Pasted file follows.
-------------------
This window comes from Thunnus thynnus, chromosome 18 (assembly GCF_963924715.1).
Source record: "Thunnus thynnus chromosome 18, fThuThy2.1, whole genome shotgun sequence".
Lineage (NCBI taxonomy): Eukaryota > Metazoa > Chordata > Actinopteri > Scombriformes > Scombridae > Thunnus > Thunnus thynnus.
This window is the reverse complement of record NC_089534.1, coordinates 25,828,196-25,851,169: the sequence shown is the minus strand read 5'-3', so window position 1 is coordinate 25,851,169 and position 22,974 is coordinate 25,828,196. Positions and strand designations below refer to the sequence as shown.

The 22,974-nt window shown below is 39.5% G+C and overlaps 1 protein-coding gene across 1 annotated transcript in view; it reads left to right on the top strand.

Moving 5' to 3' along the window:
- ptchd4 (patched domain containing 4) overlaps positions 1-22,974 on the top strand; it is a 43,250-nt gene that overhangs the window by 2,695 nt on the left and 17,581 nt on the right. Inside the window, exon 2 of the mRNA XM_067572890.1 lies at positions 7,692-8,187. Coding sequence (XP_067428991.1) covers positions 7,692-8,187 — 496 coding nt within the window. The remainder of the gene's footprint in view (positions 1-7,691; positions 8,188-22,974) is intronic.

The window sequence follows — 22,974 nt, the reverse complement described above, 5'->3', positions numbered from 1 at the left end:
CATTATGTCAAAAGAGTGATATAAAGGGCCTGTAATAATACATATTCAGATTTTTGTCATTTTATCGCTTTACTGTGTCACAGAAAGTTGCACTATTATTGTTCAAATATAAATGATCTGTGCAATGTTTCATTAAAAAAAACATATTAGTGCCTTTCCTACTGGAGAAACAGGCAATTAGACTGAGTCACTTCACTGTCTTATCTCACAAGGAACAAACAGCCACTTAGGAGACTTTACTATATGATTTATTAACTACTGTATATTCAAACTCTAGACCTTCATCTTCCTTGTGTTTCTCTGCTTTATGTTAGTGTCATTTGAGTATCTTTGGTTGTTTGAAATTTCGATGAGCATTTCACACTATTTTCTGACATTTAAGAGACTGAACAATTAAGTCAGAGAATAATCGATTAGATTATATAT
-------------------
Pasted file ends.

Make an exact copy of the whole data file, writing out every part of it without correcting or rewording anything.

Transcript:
This window comes from Thunnus thynnus, chromosome 18 (assembly GCF_963924715.1).
Source record: "Thunnus thynnus chromosome 18, fThuThy2.1, whole genome shotgun sequence".
Lineage (NCBI taxonomy): Eukaryota > Metazoa > Chordata > Actinopteri > Scombriformes > Scombridae > Thunnus > Thunnus thynnus.
This window is the reverse complement of record NC_089534.1, coordinates 25,828,196-25,851,169: the sequence shown is the minus strand read 5'-3', so window position 1 is coordinate 25,851,169 and position 22,974 is coordinate 25,828,196. Positions and strand designations below refer to the sequence as shown.

The 22,974-nt window shown below is 39.5% G+C and overlaps 1 protein-coding gene across 1 annotated transcript in view; it reads left to right on the top strand.

Moving 5' to 3' along the window:
- ptchd4 (patched domain containing 4) overlaps positions 1-22,974 on the top strand; it is a 43,250-nt gene that overhangs the window by 2,695 nt on the left and 17,581 nt on the right. Inside the window, exon 2 of the mRNA XM_067572890.1 lies at positions 7,692-8,187. Coding sequence (XP_067428991.1) covers positions 7,692-8,187 — 496 coding nt within the window. The remainder of the gene's footprint in view (positions 1-7,691; positions 8,188-22,974) is intronic.

The window sequence follows — 22,974 nt, the reverse complement described above, 5'->3', positions numbered from 1 at the left end:
CATTATGTCAAAAGAGTGATATAAAGGGCCTGTAATAATACATATTCAGATTTTTGTCATTTTATCGCTTTACTGTGTCACAGAAAGTTGCACTATTATTGTTCAAATATAAATGATCTGTGCAATGTTTCATTAAAAAAAACATATTAGTGCCTTTCCTACTGGAGAAACAGGCAATTAGACTGAGTCACTTCACTGTCTTATCTCACAAGGAACAAACAGCCACTTAGGAGACTTTACTATATGATTTATTAACTACTGTATATTCAAACTCTAGACCTTCATCTTCCTTGTGTTTCTCTGCTTTATGTTAGTGTCATTTGAGTATCTTTGGTTGTTTGAAATTTCGATGAGCATTTCACACTATTTTCTGACATTTAAGAGACTGAACAATTAAGTCAGAGAATAATCGATTAGATTATATAT